Hospices Can’t Use Telehealth for SIA Claims During Pandemic

Hospice providers cannot use telehealth visits to qualify for service intensity add-on payments during the COVID-19 pandemic.

The U.S. Centers for Medicare & Medicaid Services (CMS) in recent days has announced a series of new flexibilities that allow hospices to perform more functions via telehealth than were previously allowed. The recent $2.2 trillion CARES Act stimulus package, designed to help the economy and essential industries weather the impact of the pandemic, also contains provisions related to hospice telehealth, including permitting practitioners to recertify patients via telemedicine appointments rather than face-to-face encounters.

While many in the field see these flexibilities as a boon, the rules don’t allow them to collect SIA payments for services rendered via telehealth.

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“The SIA is paid for visits in the last seven days of life, and so the current thinking is telehealth would be part of the routine home care rate and would not rise the level of requiring us to pay an add on for that,” said Hillary Loeffler, director of the Division of Home Health and Hospice at CMS.

SIA was introduced in 2016 to allow hospices to bill an additional payment on an hourly basis for registered nurse and social worker visits during the last seven days of a patient’s life in addition to their standard per diem reimbursement.

The number of registered nurse and social worker visits during a patient’s final week is one of the seven quality measures that CMS uses to evaluate providers for its Hospice Compare website, which allows consumers, payors, and referring organizations to benchmark performance of individual providers against one another. SIA providers a financial incentive for hospices to improve performance on the measure.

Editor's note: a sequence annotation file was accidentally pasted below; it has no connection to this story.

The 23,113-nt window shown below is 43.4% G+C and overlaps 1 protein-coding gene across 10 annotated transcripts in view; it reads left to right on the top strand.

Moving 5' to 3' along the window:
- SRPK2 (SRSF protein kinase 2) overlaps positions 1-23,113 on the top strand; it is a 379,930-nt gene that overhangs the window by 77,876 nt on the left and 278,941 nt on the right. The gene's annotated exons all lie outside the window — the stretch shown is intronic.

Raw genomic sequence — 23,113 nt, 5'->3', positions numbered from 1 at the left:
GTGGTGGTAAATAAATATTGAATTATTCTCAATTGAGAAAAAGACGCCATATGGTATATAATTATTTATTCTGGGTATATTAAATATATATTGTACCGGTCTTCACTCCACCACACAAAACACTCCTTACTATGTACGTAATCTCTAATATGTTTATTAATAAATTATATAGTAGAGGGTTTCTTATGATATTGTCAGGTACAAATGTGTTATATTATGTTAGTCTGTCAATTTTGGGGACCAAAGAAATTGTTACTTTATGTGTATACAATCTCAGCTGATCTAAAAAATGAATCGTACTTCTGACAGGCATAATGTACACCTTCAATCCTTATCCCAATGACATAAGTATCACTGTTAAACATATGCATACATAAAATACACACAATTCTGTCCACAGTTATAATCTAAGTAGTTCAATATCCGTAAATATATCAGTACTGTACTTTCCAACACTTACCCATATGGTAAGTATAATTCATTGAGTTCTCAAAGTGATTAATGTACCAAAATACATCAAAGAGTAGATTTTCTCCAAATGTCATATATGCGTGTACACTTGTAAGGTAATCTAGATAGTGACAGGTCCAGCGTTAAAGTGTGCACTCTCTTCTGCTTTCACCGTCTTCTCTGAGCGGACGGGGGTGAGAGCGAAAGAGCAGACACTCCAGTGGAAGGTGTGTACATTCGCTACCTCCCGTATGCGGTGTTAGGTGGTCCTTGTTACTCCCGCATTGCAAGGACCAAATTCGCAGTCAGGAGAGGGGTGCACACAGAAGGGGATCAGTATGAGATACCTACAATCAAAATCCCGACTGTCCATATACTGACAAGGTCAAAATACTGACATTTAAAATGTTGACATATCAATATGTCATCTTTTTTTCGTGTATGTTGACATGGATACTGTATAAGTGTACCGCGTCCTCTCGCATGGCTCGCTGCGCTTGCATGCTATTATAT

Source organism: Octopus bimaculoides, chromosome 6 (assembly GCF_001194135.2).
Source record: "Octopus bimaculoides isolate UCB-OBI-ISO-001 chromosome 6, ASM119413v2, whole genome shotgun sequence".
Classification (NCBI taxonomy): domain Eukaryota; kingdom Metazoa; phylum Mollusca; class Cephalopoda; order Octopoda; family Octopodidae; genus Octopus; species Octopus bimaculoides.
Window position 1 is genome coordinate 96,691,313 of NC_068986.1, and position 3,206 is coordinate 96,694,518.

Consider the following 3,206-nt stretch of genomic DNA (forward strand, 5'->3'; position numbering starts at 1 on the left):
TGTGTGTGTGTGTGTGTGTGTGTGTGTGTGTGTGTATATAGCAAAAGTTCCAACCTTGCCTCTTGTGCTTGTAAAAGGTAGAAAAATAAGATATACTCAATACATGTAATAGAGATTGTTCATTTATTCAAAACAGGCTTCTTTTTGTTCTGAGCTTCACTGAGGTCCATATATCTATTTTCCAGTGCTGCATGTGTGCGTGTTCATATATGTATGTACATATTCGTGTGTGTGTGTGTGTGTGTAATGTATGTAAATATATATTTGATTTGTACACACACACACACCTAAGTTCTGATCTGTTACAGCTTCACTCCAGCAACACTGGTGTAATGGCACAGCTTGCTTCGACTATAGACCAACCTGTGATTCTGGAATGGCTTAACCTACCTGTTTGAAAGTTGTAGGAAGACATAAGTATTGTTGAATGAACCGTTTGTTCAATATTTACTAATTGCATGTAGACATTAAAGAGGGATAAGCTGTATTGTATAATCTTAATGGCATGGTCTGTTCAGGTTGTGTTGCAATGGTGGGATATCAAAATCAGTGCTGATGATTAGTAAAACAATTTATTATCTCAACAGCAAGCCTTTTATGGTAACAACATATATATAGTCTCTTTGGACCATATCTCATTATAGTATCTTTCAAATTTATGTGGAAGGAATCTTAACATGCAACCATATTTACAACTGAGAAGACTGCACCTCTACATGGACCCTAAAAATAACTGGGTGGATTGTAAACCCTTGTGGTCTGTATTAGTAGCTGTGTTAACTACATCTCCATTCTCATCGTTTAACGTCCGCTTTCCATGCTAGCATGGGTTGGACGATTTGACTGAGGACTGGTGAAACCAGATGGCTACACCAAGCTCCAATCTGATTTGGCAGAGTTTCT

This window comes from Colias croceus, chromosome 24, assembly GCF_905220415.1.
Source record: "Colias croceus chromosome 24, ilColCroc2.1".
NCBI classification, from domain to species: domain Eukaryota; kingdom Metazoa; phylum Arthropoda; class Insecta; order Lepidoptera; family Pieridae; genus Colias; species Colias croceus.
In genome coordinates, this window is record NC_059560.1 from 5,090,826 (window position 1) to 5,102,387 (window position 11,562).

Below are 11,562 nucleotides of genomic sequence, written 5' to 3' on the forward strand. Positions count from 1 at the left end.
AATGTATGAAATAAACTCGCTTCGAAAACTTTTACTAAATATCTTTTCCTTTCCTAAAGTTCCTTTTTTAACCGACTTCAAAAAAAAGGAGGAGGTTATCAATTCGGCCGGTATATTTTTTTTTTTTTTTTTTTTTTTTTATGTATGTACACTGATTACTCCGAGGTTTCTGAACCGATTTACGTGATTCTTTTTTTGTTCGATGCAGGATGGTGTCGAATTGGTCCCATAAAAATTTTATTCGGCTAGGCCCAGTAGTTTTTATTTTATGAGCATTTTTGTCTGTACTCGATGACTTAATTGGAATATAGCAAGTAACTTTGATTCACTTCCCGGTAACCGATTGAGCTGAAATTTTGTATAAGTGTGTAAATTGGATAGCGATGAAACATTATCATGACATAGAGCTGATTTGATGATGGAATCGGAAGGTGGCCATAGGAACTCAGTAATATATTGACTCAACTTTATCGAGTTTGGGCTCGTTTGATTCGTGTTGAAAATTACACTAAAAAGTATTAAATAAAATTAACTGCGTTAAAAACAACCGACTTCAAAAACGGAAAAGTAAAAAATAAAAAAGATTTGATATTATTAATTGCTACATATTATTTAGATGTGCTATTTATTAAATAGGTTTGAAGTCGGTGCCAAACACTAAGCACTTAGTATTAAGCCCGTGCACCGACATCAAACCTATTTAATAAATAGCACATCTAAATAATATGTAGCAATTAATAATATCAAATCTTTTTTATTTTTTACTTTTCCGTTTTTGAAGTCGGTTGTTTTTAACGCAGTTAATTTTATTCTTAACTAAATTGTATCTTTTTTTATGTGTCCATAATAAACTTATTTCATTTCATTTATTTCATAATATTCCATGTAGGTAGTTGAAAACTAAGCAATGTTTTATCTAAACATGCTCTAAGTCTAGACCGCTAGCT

CMS requires hospice providers to submit data for two measures pertaining to the number of visits a patient receives when death is imminent. The three-day measure assesses the percentage of patients receiving at least one visit from a registered nurse, physician, nurse practitioner, or physician assistant in the last three days of life. The seven-day measure assesses the percentage of patients receiving at least two visits from a social worker, chaplain or spiritual counselor, licensed practical nurse, or hospice aide in the last seven days of life.

Loeffler indicated in a CMS conference call that the agency would be willing to consider allowing hospices to use telehealth for visits that would qualify for SIA down the road.

“That’s something that we can take back and think about further,” she said. “We can definitely take that back for consideration.”

In the meantime, in addition to allowing hospices to recertify patients via telehealth, CMS is allowing providers to conduct routine home care visits online as long as those services are consistent with the patient’s care plan. The agency has also waived the rule requiring a nurse to conduct an onsite visit to evaluate whether aides are providing care consistent with the patient’s care plan. Further, the agency has waived the requirement that volunteers provide 5% of patient care hours and extended the timeframe for updating a patient’s comprehensive assessment to 21 days.

“Every day, heroic nurses, doctors, and other health care workers are dedicating long hours to their patients. This means sacrificing time with their families and risking their very lives to care for coronavirus patients,” said CMS Administrator Seema Verma. “Front line health care providers need to be able to focus on patient care in the most flexible and innovative ways possible. This unprecedented temporary relaxation in regulation will help the health care system deal with patient surges by giving it tools and support to create non-traditional care sites and staff them quickly.”